Spirometry in general practice

We discuss spirometry as an enhanced service in primary care and differences in how it is commissioned across the country.
Location: UK
Audience: GPs Practice managers
Updated: Thursday 16 January 2020
GP practice article illustration

Spirometry is an important part of the diagnostic and monitoring pathways for respiratory disease.

There have been concerns about the local differences in its commissioning. NHS England released training standards which will make the provision of spirometry more difficult.

 

What you need to know

  • Spirometry being an item within QOF does not define it as part of general medical services.
  • In many areas spirometry is delivered through a local enhanced service.
  • Commissioners have the right to define what training requirements are needed.
  • The price of the contract should be set at a level that provides the practice with income once the costs of staffing, training, equipment and infrastructure are paid.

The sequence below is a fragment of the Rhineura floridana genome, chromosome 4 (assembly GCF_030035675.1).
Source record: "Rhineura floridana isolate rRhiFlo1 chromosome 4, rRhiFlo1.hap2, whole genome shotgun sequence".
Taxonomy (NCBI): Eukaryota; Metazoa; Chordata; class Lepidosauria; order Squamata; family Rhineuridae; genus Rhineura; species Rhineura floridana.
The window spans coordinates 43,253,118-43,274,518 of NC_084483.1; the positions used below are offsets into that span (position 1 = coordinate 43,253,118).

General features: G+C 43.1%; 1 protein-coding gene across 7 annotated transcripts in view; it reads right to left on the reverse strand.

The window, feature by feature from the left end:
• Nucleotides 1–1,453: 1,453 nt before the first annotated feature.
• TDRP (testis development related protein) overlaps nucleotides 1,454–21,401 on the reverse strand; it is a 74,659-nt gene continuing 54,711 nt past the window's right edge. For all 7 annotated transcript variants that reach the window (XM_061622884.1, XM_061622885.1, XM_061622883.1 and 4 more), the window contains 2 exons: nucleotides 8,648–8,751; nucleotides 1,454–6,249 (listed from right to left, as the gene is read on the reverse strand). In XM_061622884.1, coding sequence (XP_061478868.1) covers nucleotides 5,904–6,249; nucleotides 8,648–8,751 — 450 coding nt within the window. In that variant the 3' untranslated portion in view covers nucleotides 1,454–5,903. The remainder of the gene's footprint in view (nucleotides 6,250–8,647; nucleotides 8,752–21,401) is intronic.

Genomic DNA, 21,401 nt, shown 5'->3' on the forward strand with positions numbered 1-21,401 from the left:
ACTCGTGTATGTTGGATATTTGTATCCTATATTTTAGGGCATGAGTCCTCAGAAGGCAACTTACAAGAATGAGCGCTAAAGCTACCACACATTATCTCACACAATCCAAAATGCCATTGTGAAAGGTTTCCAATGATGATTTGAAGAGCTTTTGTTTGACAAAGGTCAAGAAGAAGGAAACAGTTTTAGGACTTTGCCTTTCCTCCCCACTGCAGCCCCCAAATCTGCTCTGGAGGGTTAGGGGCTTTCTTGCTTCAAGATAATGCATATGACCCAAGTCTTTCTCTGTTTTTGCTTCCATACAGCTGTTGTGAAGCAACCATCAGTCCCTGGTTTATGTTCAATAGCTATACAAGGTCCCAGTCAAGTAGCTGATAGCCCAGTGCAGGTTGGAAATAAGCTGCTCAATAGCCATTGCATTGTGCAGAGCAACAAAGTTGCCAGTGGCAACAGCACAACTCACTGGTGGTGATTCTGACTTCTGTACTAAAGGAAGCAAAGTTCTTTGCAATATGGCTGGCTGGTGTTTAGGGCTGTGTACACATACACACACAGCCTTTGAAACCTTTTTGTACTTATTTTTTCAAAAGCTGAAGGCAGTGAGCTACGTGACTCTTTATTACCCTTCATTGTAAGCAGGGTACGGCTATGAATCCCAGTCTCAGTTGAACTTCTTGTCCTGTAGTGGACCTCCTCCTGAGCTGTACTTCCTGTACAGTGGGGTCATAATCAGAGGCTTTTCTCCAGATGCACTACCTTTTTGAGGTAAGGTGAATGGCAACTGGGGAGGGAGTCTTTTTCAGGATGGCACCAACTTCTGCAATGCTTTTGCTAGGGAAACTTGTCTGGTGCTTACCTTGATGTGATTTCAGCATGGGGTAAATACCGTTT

• Where these are not met practices are under no obligation to provide the enhanced service and the CCG assumes responsibility.
  • In areas where spirometry is not commissioned through an enhanced service, it is up to commissioners to ensure it is available to patients.
  • Where practices are not specifically commissioned for spirometry but wish to do so, partners are responsible for ensuring ensuring that staff are appropriately trained.
  • Even though there is no such thing as ‘mandatory training’, it may be that the CQC will look for standards in line with NHS England.
  • We would encourage practices to regularly review their services.
  • If a practice decides to stop providing a service which is non-contractual they must give notice to their CCG for alternative arrangements to be put in place. There is no formal definition of the length of notice.